By Sandy K. Johnson

The X-ray technology that dominated radiation treatment of cancer for decades is giving way to proton beam radiation that can kill cancer cells with precision and leave healthy cells unscathed.

Mayo Clinic in Phoenix invested $182 million in the future of proton beam treatment, roughly half of that for the equipment and half for the infrastructure that surrounds it. Of an estimated 900,000 cancer patients who need radiation each year, Mayo’s goal is that 15 percent of them can use the ultra-precise proton beam therapy rather than traditional radiation.

There are caveats. Some cancers are better candidates than others – pediatric cancer, brain tumors, left breast cancers among them. And it is more expensive, although Mayo is currently charging the same price for proton beam treatment as for traditional radiation.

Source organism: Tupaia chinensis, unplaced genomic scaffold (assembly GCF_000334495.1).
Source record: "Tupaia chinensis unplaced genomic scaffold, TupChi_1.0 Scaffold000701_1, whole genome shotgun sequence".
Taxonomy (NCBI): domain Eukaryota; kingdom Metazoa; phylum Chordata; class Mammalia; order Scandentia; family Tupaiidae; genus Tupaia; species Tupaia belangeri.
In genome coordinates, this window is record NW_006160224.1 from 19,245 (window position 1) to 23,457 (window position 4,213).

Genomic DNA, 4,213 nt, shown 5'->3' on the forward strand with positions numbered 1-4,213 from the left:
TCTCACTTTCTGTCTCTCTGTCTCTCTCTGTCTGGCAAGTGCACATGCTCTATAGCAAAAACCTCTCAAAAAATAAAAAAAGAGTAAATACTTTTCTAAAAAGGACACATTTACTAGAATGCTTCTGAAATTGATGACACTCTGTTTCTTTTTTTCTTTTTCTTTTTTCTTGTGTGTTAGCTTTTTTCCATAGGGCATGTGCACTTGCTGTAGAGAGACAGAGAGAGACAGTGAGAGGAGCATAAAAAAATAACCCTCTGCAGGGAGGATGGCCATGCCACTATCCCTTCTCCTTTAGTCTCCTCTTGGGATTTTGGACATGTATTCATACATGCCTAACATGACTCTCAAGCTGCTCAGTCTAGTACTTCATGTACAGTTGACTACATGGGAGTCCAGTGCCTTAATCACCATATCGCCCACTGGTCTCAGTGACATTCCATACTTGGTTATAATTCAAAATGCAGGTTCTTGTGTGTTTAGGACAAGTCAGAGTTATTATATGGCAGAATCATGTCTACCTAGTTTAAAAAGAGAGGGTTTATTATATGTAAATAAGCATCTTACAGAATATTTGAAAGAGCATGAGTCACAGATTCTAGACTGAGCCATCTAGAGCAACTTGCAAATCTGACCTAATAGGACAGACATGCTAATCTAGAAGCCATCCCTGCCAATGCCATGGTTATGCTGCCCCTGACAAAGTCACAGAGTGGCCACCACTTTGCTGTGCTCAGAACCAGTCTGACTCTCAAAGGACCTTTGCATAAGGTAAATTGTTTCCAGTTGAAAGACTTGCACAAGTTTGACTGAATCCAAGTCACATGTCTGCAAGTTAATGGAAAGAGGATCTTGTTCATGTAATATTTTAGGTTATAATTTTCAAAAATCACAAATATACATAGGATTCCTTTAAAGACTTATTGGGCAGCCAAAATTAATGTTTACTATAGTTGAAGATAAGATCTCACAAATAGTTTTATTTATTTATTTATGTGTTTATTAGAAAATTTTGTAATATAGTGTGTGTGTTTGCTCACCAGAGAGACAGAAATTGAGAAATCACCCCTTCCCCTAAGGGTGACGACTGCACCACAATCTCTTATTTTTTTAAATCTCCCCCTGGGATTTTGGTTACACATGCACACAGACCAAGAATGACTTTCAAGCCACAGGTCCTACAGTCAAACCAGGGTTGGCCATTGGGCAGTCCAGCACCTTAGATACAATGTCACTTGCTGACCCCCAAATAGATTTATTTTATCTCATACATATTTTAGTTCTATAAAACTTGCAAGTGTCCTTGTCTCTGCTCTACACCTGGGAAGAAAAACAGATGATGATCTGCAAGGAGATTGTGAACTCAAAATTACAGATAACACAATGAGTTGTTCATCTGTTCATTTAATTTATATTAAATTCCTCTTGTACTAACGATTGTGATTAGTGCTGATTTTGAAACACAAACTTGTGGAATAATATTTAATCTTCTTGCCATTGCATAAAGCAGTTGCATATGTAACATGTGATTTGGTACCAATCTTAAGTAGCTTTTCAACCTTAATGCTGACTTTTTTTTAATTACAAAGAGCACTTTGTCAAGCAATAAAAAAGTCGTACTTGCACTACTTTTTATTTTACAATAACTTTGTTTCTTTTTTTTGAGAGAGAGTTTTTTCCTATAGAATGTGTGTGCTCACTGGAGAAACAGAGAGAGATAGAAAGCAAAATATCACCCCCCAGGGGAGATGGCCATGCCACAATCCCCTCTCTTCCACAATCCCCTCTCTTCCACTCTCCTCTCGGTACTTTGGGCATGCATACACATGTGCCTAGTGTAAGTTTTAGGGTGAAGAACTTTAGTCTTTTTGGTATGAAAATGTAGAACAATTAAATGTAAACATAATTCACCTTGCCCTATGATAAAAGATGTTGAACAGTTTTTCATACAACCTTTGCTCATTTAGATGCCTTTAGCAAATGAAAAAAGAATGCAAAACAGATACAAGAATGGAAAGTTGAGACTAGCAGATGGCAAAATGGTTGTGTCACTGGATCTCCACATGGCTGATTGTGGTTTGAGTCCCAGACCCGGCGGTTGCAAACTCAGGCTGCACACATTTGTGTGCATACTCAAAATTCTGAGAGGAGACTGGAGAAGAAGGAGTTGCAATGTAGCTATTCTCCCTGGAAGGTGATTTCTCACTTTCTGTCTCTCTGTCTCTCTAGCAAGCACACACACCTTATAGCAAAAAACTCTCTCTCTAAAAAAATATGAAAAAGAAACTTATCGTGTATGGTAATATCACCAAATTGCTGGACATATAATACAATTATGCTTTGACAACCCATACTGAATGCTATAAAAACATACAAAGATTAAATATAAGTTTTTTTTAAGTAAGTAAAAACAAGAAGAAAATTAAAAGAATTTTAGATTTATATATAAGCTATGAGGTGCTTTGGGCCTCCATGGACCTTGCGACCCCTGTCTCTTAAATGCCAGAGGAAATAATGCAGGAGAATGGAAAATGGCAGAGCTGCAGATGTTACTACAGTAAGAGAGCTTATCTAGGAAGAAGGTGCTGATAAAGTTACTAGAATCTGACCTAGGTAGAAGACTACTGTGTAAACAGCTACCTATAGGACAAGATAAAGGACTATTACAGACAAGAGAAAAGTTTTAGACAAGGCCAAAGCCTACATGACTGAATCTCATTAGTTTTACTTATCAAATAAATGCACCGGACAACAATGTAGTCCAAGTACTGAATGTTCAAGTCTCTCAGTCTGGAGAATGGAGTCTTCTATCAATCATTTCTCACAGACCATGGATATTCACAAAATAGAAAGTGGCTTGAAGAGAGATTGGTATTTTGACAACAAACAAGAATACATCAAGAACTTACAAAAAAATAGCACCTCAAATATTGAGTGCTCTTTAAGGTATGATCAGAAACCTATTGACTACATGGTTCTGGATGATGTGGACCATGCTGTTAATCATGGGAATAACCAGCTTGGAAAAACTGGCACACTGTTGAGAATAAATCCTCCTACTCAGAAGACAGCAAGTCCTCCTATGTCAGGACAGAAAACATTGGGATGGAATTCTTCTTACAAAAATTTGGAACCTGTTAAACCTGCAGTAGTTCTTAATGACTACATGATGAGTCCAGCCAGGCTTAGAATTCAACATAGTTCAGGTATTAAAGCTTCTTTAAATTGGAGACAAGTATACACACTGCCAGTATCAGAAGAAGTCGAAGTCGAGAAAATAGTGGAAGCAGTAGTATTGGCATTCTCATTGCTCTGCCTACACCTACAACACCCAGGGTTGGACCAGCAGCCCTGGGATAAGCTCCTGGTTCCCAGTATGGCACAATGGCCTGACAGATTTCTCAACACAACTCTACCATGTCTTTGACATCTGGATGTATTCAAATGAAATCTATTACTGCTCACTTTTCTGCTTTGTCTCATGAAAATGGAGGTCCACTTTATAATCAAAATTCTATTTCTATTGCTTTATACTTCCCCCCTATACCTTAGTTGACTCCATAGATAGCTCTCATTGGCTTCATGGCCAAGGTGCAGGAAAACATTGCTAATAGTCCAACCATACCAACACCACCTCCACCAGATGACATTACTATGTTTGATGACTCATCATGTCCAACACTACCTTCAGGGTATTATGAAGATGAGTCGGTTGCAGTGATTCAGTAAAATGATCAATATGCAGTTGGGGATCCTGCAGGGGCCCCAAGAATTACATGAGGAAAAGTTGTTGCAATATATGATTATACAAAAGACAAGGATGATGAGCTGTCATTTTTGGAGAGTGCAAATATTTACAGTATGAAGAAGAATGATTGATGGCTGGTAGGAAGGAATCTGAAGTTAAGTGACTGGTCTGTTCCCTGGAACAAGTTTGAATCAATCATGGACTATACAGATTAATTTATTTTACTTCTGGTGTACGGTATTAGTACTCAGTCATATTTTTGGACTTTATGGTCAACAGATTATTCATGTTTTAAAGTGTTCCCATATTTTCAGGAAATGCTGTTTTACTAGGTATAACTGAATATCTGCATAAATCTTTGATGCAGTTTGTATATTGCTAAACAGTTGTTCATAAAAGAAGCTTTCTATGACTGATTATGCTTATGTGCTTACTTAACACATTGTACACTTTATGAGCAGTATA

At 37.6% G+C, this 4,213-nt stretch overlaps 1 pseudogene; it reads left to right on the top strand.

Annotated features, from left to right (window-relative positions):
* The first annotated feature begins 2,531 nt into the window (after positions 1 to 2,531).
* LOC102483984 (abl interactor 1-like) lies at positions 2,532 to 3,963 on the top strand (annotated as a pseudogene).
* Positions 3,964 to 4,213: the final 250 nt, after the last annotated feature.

And there are the heart-breaking decisions about who will receive the new treatment and who won’t. Dr. Sameer Keole, a radiation oncologist at Mayo, said there must be a two-year life expectancy to allow a patient to try the proton beam treatment. He said British protocol requires five years. Both of those are, Keole said, “incredibly arbitrary.”